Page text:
First Solar, Inc. (NASDAQ: FSLR), based in Tempe, Arizona, is a pioneer in the development and commercialization of thin-film solar photovoltaic (PV) cells and modules that use cadmium-telluride (CdTe) as the semiconductor. Established in 1999, the company launched its commercial production in 2002 and quickly became a global thin-film PV market leader. The company’s success is a testament to its ability to both design and develop high-efficiency, thin-film PV modules, and manufacture them on a low cost-per-watt basis, using a highly-efficient integrated, automated and continuous process.
In addition to manufacturing thin-film solar PV modules, First Solar develops, owns and manages residential, commercial and utility-scale solar PV projects and programs. It markets, sells and services its products and services in collaboration with some 6,000 associated companies in North America, Western Europe, Asia and Australia.
Business Strategy & Performance:
First Solar has long been a favorite of stock market investors. Its shares, listed on Nasdaq, rose from an IPO price of $30 in 2006 to breach the $300 mark in 2008. The subsequent near-collapse of the banking system, global recession, a sharp drop in the price of solar PV modules, and changing government policies have made for more difficult business conditions since then. With a market capitalization exceeding $8 billion as of mid-2011, First Solar’s shares were trading between $87.29 and $175.45 at the date of this post in 2011.
Net sales exceeded $2.5 billion in 2010, up from 2.07 billion in 2009, while net income rose to $664 million ($7.68 per diluted share) from $640 million ($7.53 per diluted share). Operating income for 2010 came in at $705 million, as compared to $675 million in 2009, while free cash flow for 2010 totaled $143 million, as compared to $395 million in 2009.
First Solar is expanding its business internationally, both organically and via acquisition. Its thin-film factories in Arizona, Ohio, Germany, Malaysia and Vietnam had, as of mid-2011, a total production capacity of 2,236 megawatts (MW); management expects to increase this to 2,732 MW in 2012.
Given the existence of feed-in tariffs in EU countries and a generally more supportive business climate for renewable energy business development, Western Europe has been a key market for First Solar, particularly in the company’s early years. More recently, its business has grown significantly in North America, and management is working to expand in China, India, Australia, the Middle East, and other regions in Europe.
First Solar’s utility-scale pipeline and construction totaled 2.6 gigawatts (GW) as of mid-2011, 0.5GW of which had nearly been completed. In the USA, these include the 290MW Agua Caliente project with Pacific Gas & Electric and NRG in Arizona, and the 150MW Copper Mountain 2 project with PG&E and Sempra in Nevada. Currently in development is more than 1,650MW of solar PV installations, including the Topaz, Sunlight and Stateline projects in California, and the 250MW Silver State South project in Nevada.
Management is focused on achieving its 2014 sustainability targets: Mass producing thin-film CdTe PV cells with an energy conversion efficiency of 13.5-14.5%, and driving the cost-per-watt of its thin-film modules down by 16-30% to $0.52-$0.63. In 2Q of 2011, one of its thin-film solar PV cells set a world record at the US Department of Energy’s National Renewable Energy Lab (NREL) by converting 17.3% of incident sunlight into electricity.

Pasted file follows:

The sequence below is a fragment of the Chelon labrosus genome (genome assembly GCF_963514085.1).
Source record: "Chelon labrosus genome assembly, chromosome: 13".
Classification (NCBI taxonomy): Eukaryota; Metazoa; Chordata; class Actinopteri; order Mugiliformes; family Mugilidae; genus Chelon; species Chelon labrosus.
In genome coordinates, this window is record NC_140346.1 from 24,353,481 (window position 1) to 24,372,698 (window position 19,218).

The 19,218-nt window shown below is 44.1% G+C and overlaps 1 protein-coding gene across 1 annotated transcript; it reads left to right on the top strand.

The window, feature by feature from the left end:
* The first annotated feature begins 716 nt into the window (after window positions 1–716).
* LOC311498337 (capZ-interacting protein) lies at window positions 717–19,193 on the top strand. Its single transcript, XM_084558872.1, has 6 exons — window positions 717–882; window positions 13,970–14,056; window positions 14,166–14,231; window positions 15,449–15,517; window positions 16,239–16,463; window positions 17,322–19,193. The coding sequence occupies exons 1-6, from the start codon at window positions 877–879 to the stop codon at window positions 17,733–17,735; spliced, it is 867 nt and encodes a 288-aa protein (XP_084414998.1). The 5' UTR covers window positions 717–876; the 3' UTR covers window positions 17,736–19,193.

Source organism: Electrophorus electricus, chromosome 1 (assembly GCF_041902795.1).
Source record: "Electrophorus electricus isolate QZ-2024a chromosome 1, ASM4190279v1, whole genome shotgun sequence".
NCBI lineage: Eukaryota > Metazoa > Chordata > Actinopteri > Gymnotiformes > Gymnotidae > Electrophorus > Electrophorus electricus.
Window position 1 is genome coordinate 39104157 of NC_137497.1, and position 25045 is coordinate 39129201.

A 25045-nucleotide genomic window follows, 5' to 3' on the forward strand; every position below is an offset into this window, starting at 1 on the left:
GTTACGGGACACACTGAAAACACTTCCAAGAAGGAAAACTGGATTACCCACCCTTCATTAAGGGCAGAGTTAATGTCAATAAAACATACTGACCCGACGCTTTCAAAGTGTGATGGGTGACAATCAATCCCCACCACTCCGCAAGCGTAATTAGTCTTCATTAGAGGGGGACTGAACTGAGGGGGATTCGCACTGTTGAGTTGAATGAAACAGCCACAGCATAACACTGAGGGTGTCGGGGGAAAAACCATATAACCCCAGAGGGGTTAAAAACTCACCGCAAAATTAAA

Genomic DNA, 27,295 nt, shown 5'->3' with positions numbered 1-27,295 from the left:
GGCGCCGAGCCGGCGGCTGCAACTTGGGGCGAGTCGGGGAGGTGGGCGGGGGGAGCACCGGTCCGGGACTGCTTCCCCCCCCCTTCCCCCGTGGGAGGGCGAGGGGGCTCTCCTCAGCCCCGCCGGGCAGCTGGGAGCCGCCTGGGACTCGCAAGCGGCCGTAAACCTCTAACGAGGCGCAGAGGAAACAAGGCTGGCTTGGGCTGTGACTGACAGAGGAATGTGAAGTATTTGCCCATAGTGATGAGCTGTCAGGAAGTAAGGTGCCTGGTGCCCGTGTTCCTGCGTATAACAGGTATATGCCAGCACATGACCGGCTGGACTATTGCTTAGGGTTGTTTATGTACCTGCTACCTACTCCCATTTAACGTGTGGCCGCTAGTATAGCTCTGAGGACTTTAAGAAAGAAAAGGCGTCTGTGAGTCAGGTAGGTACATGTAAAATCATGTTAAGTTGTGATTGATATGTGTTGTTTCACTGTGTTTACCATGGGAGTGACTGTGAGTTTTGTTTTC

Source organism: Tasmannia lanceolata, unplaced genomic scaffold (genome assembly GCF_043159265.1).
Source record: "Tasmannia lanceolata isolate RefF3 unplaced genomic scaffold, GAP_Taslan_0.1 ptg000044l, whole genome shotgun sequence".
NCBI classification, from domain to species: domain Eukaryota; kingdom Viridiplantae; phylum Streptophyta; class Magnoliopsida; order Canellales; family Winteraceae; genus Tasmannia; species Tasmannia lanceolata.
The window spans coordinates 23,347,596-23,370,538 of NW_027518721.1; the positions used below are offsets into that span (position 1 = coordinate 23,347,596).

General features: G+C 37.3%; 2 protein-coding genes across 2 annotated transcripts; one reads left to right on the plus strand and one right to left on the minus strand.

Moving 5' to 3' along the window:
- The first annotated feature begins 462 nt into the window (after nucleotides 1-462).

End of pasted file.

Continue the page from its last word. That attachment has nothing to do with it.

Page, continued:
Having broken the $1/Watt module-manufacturing cost barrier in 2008, First Solar’s average cost-per-watt for manufacturing thin-film CdTe modules continues to decline. Module manufacturing costs dropped to $0.75 as of mid-2011, which is more than 1/3 less than the cost of “best-of-breed” crystalline silicon solar PV modules, according to industry researchers. Working to achieve an overall “balance of systems” cost of $0.98/W by 2014, First Solar came in at $0.99/W in 2Q of 2011.
First Solar management is also committed to minimizing the environmental impact of its business. The company can boast one of the most (if not the most) efficient thin-film solar PV manufacturing processes in the industry. At 16 grams of CO2 equivalent per kilowatt-hour, its carbon footprint is a fraction of coal’s 900, oil’s 850, and natural gas’ 400. It’s also significantly less than the 28 gCO2/kWh footprint of crystalline silicon PV. First Solar was also the first solar PV company to establish and run its own PV module recycling program, collecting used modules from owners and transporting them to its facilities for recycling.
Industry analysts forecast that the solar PV market will grow at a constant annual rate of 12% between 2010 and 2013, with demand for solar PV modules exceeding 20 GW in 2012. Continuing declines in the average selling price for solar PV modules is forecast, as expanding capacity and growing demand will result in higher sales volumes and further the industry-wide goal of grid parity. Industry-wide, the average selling price is forecast to drop from just under $1.50 to less than $1.25 by 2012.
First Solar management believes that growth in demand for solar PV, coupled with its ability to simultaneously deliver Cd-Te solar PV cells and modules with higher conversion efficiencies at lower costs, will continue to enable the company to achieve superior results, even as subsidies are reduced and competition increases.